Fake Google search engine emerges in China

A new search engine called Goojje highlights why Google may leave China.

In addition to a name that sounds like Google, the Goojje search engine copies Google's logo. See for yourself: goojje.com

Although Goojje appears to be trying to cash in on Google's branding, a closer look shows that it may in fact be something of a tribute to Google. Goojje sounds like the Chinese word for "big sister." A message on the Goojje site reads "Sister was very happy when brother gave up the thought of leaving and stayed for sister." The site was reportedly created by a female college student in China.

The site may want Google to stay, but its very existence shows why Google may want to go. The second sentence of Google's now-famous blog post says it all: "we detected a highly sophisticated and targeted attack on our corporate infrastructure originating from China that resulted in the theft of intellectual property from Google."

The press, pundits and public appear to believe that Google's troubles with China stem primarily from censorship or hacking. The truth is that Google is mainly concerned with the theft of intellectual property. When you're a search engine, intellectual property is the whole product.

The Goojje search engine copies the easy stuff -- the logo and name. Google's real concern is more likely the theft of its proprietary algorithms, source code and other secrets.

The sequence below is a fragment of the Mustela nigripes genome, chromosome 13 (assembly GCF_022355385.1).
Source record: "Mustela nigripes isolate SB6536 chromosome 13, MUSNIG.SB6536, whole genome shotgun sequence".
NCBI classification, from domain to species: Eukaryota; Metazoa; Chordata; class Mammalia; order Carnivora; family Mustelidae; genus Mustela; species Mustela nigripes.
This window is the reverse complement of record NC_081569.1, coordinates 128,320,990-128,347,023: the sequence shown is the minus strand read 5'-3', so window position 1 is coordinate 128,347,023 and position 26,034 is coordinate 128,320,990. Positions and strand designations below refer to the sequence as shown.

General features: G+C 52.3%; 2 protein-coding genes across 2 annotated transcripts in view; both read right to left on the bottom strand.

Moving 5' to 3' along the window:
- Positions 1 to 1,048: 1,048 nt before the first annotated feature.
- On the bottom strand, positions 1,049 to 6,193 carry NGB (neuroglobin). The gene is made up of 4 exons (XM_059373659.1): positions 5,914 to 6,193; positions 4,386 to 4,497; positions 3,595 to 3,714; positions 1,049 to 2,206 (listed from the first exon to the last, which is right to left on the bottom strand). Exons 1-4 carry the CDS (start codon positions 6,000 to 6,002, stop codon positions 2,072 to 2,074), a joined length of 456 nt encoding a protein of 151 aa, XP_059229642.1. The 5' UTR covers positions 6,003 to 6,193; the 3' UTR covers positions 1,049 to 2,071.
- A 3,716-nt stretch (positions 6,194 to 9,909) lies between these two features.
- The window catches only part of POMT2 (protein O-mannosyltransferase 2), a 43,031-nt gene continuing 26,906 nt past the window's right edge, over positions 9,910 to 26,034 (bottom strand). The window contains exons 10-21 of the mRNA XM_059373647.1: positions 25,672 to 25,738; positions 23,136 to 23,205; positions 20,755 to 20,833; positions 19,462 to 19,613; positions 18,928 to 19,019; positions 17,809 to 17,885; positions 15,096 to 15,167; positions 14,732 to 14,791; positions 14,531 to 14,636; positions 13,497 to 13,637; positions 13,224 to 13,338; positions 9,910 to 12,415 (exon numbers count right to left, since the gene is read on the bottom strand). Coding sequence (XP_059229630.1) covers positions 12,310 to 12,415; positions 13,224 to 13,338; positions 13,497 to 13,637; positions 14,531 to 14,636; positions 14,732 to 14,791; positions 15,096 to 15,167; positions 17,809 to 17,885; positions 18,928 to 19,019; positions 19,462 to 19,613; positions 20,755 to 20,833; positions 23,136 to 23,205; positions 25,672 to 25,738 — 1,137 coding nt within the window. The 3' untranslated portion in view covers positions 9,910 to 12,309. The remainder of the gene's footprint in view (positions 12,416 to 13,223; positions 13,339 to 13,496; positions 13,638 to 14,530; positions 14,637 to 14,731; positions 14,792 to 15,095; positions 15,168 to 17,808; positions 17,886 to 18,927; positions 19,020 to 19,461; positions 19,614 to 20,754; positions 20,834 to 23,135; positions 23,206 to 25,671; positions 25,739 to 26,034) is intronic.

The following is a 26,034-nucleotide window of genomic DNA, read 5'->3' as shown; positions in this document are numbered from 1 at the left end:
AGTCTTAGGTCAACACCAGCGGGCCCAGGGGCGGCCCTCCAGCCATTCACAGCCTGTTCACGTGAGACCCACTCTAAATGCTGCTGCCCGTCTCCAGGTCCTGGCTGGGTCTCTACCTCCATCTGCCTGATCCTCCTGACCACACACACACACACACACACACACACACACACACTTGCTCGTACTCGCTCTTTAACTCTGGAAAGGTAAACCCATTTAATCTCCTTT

As the blogger formerly known as the Fake Steve Jobs pointed out in a recent missive, "How can you do business in China if everyone you hire is going to steal from you?" He's referring to reports that spies within Google's China staff provided help or information to the hackers.

Google denies that employees were involved in the hacking they reported. But the larger issue is that a pervasive culture of aggressive, insidious intellectual property theft exists in China, aided and abetted by the government.

The Goojje site is pretty harmless. All can see the logo and branding were copied or "inspired" by Google's. The real risk is when Baidu or some other search engines in China end up using stolen code from Google to compete against Google in the marketplace, and when the government of China uses stolen information and illegal access to crack down on critics of the Chinese government and suppress human rights.

Forget about big sister. It's Big Brother we should all be concerned about.

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